Featuring Lex Luthor (finally!), Black Manta, The Riddler, Cheetah and more, The Legion of Doom was the show we fans had dreamed of in our sugar-cereal-fueled dreams. The Legion of Doom headquarters, which looked suspiciously like Darth Vader’s helmet, would rise from the swamp and the villain of the week would announce his plans. It was the shot in the arm the series needed to cement itself as required viewing. Though, again, there would be no toys to support the show, today’s kids can actually purchase a very cool Legion of Doom playset courtesy of Fisher Price of all people.
Wow, how things have changed! The highlight of the 16-episode season was the best-of-the-best episode number 15 entitled “Secret Origins of the Superfriends.” In this surprisingly dense adventure for an animated show under 30 minutes, Lex Luthor discovers the origins of Superman, Wonder Woman and Green Lantern. Using this information and a time machine, he sends villains back in time to interrupt and change history, making the villains the heroes! Cheetah wins the tournament to become Wonder Woman, Lex Luthor displaces Hal Jordan to become the recipient of the Green Lantern ring and they alter the course of Kal-El’s spaceship so that he never arrives on earth to become Superman. It’s up to Batman to save the day! You can tell the writers weren’t sure they wanted to show Bruce Wayne’s parents getting gunned down on a Saturday morning kid’s show. Either way, the future was put back into place and our heroes returned. It was a fantastic episode that holds up even today.
The next version of Superfriends that appeared the next year was almost identical save for the appearance of a brand-new superhero named El Dorado. A Hispanic hero added to diversify the Justice League ranks, El Dorado’s powers were all over the place. At times he could teleport, create holograms of himself and even had super strength and telepathic tendencies. El Dorado, for all of his powers and prowess, never actually appeared in a DC Comic. This version of Superfriends lasted for a few years. Long enough for me to almost grow out of watching cartoons altogether! But, wait, there’s something massive on the horizon…something that will change Superfriends and superhero marketing for years to come. Look, up in the sky…it’s a bird…it’s a plane…no, it’s…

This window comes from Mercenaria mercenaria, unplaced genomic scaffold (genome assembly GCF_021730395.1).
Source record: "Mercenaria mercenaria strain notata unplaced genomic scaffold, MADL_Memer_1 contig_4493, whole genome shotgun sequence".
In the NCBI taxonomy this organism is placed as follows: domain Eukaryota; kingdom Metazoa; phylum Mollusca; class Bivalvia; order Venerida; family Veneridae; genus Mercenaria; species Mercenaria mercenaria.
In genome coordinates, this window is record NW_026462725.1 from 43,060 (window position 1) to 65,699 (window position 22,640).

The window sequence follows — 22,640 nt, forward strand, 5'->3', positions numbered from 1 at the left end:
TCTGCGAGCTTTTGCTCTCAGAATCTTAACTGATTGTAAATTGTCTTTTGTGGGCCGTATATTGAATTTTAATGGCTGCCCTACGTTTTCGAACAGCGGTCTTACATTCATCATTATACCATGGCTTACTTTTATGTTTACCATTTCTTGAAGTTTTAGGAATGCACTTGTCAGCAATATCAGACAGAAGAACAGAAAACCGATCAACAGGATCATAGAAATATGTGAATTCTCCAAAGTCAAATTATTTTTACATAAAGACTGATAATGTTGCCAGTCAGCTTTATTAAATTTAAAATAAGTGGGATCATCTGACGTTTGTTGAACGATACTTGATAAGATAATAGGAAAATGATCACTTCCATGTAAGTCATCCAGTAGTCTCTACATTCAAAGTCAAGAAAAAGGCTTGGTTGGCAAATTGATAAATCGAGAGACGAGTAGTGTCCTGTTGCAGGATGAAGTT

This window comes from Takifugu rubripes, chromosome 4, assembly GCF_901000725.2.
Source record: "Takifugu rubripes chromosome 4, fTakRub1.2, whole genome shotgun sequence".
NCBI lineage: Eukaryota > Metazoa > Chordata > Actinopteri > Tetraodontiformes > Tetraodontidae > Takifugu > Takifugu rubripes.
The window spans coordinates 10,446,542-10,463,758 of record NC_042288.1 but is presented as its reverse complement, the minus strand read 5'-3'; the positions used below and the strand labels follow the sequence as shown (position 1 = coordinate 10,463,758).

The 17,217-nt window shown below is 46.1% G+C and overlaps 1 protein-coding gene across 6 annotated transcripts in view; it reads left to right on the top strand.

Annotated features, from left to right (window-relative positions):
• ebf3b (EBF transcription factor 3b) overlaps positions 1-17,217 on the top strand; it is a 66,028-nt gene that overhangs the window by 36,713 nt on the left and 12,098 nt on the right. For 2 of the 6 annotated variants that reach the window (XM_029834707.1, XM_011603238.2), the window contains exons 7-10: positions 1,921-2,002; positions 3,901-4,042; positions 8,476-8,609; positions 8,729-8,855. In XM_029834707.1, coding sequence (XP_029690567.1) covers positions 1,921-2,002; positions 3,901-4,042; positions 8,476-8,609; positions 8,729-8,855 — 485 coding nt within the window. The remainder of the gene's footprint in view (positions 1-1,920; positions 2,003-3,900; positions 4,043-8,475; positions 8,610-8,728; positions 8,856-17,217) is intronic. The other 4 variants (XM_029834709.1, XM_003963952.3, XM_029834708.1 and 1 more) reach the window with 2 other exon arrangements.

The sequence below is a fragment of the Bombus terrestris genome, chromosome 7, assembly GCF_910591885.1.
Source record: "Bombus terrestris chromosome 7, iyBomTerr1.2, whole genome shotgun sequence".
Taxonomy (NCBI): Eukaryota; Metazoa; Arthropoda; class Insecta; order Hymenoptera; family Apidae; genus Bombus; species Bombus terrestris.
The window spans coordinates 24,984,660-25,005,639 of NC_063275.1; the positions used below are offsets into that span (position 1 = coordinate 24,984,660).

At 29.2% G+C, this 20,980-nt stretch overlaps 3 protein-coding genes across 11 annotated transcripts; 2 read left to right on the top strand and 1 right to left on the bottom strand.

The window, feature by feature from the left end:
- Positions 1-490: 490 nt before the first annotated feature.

Superfriends: The Legendary Super Powers Show.
Finally! Superfriends is on television and there’s a tie-in toy line!
Kenner’s Super Powers Collection debuted along with the revamped Superfriends format in 1984. Featuring iconic sculpts and hidden action features, The Super Powers Line was an instant success. Every major hero was represented, along with signature vehicles like The Batmobile and The Hall of Justice Playset. Sure, Superman had something called a Justice Jogger, but they can’t all be classics.
The Super Powers toy line was so iconic and so spot on that a complete set today is a collector’s holy grail and the packaging and sculpts remain in production, with high-end statues and oversized figures by Gentle Giant paying homage to the best superhero toy line since Mego’s World’s Greatest Heroes.
Heck, the Lex Luthor in Kryptonite Armor from the Super Powers line remains the go-to Lex for comics and movies alike, with even Jesse Eisenberg rumored to be donning a suit of similar armor in the upcoming Batman V. Superman: Dawn of Justice movie.
Sadly, all good things have to come to an end, and even the mighty power of the Superfriends couldn’t stop the evil known as cancellation. The final season of the show, The Super Powers Team: Galactic Guardians, had a title that lasted almost longer than the last 13 episodes that brought the brand to a close in 1986. But what a run! Over a decade of Justice League goodness right there for the taking on Saturday morning. Superman, Batman and Wonder Woman brought me up from a small child to a small teenager. While they battled Darkseid, I battled puberty. As they clashed with Kalibak, I navigated the murky waters of teenage dating. While they were assured of victory, mine was not always a fairy-tale ending. But, hey, it was the 1980s and all you had to do be a superhero yourself was slap on a pair of parachute pants, throw on a Members Only Jacket and M\moonwalk into the living room for the further adventures of your favorite heroes….oh, and The Wonder Twins, too.
Jeff Tucker works in the theme park industry. His magical book series, “The Sixth Key,” is available on Amazon.com. He also hosts his own podcast, “91 Reasons,” available on iTunes.